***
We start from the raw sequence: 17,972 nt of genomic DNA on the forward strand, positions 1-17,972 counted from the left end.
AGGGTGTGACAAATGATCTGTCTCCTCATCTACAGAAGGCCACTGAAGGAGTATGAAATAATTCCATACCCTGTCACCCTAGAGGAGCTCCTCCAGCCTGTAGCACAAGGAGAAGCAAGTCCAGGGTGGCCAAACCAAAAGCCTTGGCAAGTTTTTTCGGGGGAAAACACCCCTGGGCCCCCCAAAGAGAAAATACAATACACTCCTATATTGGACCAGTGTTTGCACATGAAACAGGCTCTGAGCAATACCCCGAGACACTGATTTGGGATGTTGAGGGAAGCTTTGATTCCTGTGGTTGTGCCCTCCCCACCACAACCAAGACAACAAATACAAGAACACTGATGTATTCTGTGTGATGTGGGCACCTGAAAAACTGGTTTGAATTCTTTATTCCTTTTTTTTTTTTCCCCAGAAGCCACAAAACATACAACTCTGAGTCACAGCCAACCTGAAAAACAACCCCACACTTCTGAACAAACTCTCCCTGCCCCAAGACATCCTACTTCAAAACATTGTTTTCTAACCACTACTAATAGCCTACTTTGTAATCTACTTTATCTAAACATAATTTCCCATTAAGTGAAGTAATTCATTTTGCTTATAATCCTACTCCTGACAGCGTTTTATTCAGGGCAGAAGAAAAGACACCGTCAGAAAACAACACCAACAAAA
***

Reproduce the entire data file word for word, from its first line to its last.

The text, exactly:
We start from the raw sequence: 17,972 nt of genomic DNA on the forward strand, positions 1-17,972 counted from the left end.
AGGGTGTGACAAATGATCTGTCTCCTCATCTACAGAAGGCCACTGAAGGAGTATGAAATAATTCCATACCCTGTCACCCTAGAGGAGCTCCTCCAGCCTGTAGCACAAGGAGAAGCAAGTCCAGGGTGGCCAAACCAAAAGCCTTGGCAAGTTTTTTCGGGGGAAAACACCCCTGGGCCCCCCAAAGAGAAAATACAATACACTCCTATATTGGACCAGTGTTTGCACATGAAACAGGCTCTGAGCAATACCCCGAGACACTGATTTGGGATGTTGAGGGAAGCTTTGATTCCTGTGGTTGTGCCCTCCCCACCACAACCAAGACAACAAATACAAGAACACTGATGTATTCTGTGTGATGTGGGCACCTGAAAAACTGGTTTGAATTCTTTATTCCTTTTTTTTTTTTCCCCAGAAGCCACAAAACATACAACTCTGAGTCACAGCCAACCTGAAAAACAACCCCACACTTCTGAACAAACTCTCCCTGCCCCAAGACATCCTACTTCAAAACATTGTTTTCTAACCACTACTAATAGCCTACTTTGTAATCTACTTTATCTAAACATAATTTCCCATTAAGTGAAGTAATTCATTTTGCTTATAATCCTACTCCTGACAGCGTTTTATTCAGGGCAGAAGAAAAGACACCGTCAGAAAACAACACCAACAAAA